NAB Perspectives: Beck’s Wright Sees Rising Interest in Central Control Room for Campuses
Colleges and universities are constantly looking for new ways to utilize production resources in an effort to cut costs while building up their broadcast infrastructure. One method that has caught on at schools across the country is the construction of a single control room to produce sporting events from venues across the campus as well as studio programming.
“That seems to be a major trend that we’re seeing now,” said Fred Wright, director of central region sales for systems integrator Beck Associates, at the company’s NAB booth (C9519). “You take a centralized control room, you run your dark fiber to the different venues, and then you drive all the venues from the central control room.”
Driving multiple venues from a single control room is a model that Beck Associates knows well. In 2010, the company integrated a multipurpose production facility on the campus of Brigham Young University, where a central control room produces sporting events from Cougar venues all over campus.
“Where it really becomes efficient is when these universities have a TV station on campus — such as a PBS [affiliate] — or a large [broadcast journalism] department on campus,” said Wright. “If there is a structure like that already in place, then you can build right into that facility. That is where you really start to find the economies of scale.”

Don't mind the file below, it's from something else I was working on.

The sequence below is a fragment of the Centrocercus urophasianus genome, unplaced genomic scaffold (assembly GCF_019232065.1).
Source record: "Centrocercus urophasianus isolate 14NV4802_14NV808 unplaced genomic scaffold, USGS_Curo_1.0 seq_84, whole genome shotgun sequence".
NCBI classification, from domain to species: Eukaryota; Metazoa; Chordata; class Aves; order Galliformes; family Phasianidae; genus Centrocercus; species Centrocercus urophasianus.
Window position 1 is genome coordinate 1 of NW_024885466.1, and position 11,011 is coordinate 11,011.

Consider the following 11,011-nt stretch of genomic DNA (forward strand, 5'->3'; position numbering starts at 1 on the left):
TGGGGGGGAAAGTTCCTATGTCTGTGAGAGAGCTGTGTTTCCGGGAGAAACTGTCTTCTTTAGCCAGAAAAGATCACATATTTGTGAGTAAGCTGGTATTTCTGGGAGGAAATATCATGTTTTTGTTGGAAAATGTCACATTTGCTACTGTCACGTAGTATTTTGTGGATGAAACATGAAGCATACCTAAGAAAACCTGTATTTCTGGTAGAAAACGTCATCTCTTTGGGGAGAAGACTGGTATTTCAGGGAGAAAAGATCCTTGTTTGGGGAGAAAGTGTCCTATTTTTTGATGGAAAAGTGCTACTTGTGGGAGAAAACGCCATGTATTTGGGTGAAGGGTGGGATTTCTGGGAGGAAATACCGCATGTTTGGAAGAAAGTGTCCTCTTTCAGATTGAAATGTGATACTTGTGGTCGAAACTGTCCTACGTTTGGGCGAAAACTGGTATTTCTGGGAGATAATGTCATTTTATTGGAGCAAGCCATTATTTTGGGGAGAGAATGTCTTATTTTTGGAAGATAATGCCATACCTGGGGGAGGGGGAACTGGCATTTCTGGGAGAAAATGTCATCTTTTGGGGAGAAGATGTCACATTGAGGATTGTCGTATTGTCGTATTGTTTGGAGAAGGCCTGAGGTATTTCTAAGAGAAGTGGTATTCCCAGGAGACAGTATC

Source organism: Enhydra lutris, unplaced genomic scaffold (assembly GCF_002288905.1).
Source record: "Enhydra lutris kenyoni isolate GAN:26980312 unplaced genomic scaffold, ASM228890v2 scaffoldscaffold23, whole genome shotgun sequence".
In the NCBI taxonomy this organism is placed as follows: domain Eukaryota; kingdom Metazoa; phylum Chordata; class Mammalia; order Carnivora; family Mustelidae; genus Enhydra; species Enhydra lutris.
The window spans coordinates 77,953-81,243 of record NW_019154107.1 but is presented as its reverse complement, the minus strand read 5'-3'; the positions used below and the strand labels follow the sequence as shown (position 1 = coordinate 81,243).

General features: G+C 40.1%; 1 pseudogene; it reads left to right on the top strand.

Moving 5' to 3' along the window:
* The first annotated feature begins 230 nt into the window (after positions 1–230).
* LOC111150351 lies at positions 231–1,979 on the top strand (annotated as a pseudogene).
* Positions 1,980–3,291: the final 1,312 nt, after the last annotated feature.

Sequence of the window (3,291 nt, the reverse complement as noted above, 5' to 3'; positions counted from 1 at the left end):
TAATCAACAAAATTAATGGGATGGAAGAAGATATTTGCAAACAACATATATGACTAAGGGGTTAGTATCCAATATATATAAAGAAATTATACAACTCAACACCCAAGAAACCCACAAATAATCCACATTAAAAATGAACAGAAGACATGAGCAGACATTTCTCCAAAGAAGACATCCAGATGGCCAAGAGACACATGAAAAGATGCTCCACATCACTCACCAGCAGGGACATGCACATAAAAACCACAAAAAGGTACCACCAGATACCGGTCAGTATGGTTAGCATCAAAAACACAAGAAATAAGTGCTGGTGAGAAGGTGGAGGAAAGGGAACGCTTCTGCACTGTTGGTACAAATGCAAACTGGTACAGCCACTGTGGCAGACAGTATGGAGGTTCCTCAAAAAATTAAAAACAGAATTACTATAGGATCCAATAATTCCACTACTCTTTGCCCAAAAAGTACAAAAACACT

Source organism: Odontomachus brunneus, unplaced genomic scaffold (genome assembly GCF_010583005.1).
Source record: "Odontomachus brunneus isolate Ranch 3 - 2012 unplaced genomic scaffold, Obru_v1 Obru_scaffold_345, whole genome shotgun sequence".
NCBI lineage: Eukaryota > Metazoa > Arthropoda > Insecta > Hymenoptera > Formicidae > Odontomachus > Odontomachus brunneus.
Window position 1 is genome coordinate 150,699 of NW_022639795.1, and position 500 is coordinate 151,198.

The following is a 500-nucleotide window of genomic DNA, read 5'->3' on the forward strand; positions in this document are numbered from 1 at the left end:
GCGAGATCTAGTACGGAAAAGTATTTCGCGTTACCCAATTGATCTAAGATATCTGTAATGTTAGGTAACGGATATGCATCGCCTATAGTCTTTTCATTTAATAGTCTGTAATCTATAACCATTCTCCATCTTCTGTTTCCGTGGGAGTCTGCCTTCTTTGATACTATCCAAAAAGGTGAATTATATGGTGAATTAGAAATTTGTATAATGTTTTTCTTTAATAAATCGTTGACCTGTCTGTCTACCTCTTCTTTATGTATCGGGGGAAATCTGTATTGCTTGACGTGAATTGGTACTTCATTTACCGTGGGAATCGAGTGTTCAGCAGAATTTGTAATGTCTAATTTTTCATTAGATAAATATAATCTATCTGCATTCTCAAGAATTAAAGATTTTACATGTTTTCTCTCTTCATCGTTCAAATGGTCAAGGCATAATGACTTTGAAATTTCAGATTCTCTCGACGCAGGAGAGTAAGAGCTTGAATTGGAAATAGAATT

In the case of BYU, there were four fully functioning stations on campus: two PBS stations (KBYU and Create), BYU-TV, and BYU International. Although this wealth of stations is obviously not the case at most schools, the presence of even a single station with existing broadcast infrastructure presents a valuable opportunity to deploy this economic model of a single control room to multiple venues.
“A lot of these universities are going to be using the resources from the [broadcast journalism] department to staff this anyway,” said Wright. “It is essentially an extension of that PBS station or that department, but it’s building in a lot more content.
The control room runs the entire show, allowing schools to deploy minimum resources at each facility, which is a major reason Wright and company have seen a growing interest in this philosophy.
“It’s all fiber transmission back and forth,” he said. “You have all your camera shading, switching, monitoring, and QC in one central location, and all you have out at the venues is basically cameras, intercom, and audio. It’s a very cost-effective, long-term [solution].”